Report on Bulusan (Philippines) — April 1981
Scientific Event Alert Network Bulletin, vol. 6, no. 4 (April 1981)
Managing Editor: Lindsay McClelland.
Bulusan (Philippines) Ash ejection and seismicity
Please cite this report as:
Global Volcanism Program, 1981. Report on Bulusan (Philippines) (McClelland, L., ed.). Scientific Event Alert Network Bulletin, 6:4. Smithsonian Institution. https://doi.org/10.5479/si.GVP.SEAN198104-273010.
12.769°N, 124.056°E; summit elev. 1535 m
All times are local (unless otherwise noted)
Bulusan began to eject ash on 9 April at 1008, its first such activity since 28 September 1980. Eruption clouds reached 4 km height and deposited 4 mm of ash on villages on the W side of the volcano. AFP reports that the 9 April eruption lasted about 8 hours.
A second episode of ash ejection started 15 April at 1858. Lightning flashes were observed within the eruption clouds, which reached an approximate height of 8 km. Most of the ashfall was again on villages W of Bulusan, with accumulations of as much as 6 mm.
An earthquake swarm began 20 April. During the next seven days, 1,812 events were recorded, 64 of which were felt at MM I-V on the Modified Mercalli Scale and were accompanied by rumbling. On 27 April at 1745, renewed explosive activity produced ashfalls on villages SW of the crater. Clouds obscured the summit, preventing determination of the eruption column height. Seismicity has declined since then. No additional eruptive activity had occurred as of 11 May.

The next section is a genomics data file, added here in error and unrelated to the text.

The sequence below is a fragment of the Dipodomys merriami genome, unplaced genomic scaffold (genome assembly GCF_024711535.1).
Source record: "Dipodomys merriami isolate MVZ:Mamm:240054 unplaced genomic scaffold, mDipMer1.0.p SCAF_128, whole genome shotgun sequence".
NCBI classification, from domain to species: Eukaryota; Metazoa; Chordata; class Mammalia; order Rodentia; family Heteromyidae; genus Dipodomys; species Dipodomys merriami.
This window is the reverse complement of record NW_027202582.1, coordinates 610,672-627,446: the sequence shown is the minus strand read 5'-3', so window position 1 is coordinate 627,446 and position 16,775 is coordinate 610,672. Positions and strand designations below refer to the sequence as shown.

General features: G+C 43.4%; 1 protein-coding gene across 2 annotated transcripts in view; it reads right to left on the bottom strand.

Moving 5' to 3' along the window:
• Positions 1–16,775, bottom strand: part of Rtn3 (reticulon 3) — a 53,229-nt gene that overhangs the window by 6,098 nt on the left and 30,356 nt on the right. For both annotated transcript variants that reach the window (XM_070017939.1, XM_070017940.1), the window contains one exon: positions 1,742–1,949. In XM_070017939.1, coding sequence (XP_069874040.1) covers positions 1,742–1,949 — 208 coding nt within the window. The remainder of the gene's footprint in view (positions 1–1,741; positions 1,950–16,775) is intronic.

Geologic Background. Luzon's southernmost volcano, Bulusan, was constructed along the rim of the 11-km-diameter dacitic-to-rhyolitic Irosin caldera, which was formed about 36,000 years ago. It lies at the SE end of the Bicol volcanic arc occupying the peninsula of the same name that forms the elongated SE tip of Luzon. A broad, flat moat is located below the topographically prominent SW rim of Irosin caldera; the NE rim is buried by the andesitic complex. Bulusan is flanked by several other large intracaldera lava domes and cones, including the prominent Mount Jormajan lava dome on the SW flank and Sharp Peak to the NE. The summit is unvegetated and contains a 300-m-wide, 50-m-deep crater. Three small craters are located on the SE flank. Many moderate explosive eruptions have been recorded since the mid-19th century.
Information Contacts: O. Peña, COMVOL, Quezon City; AFP.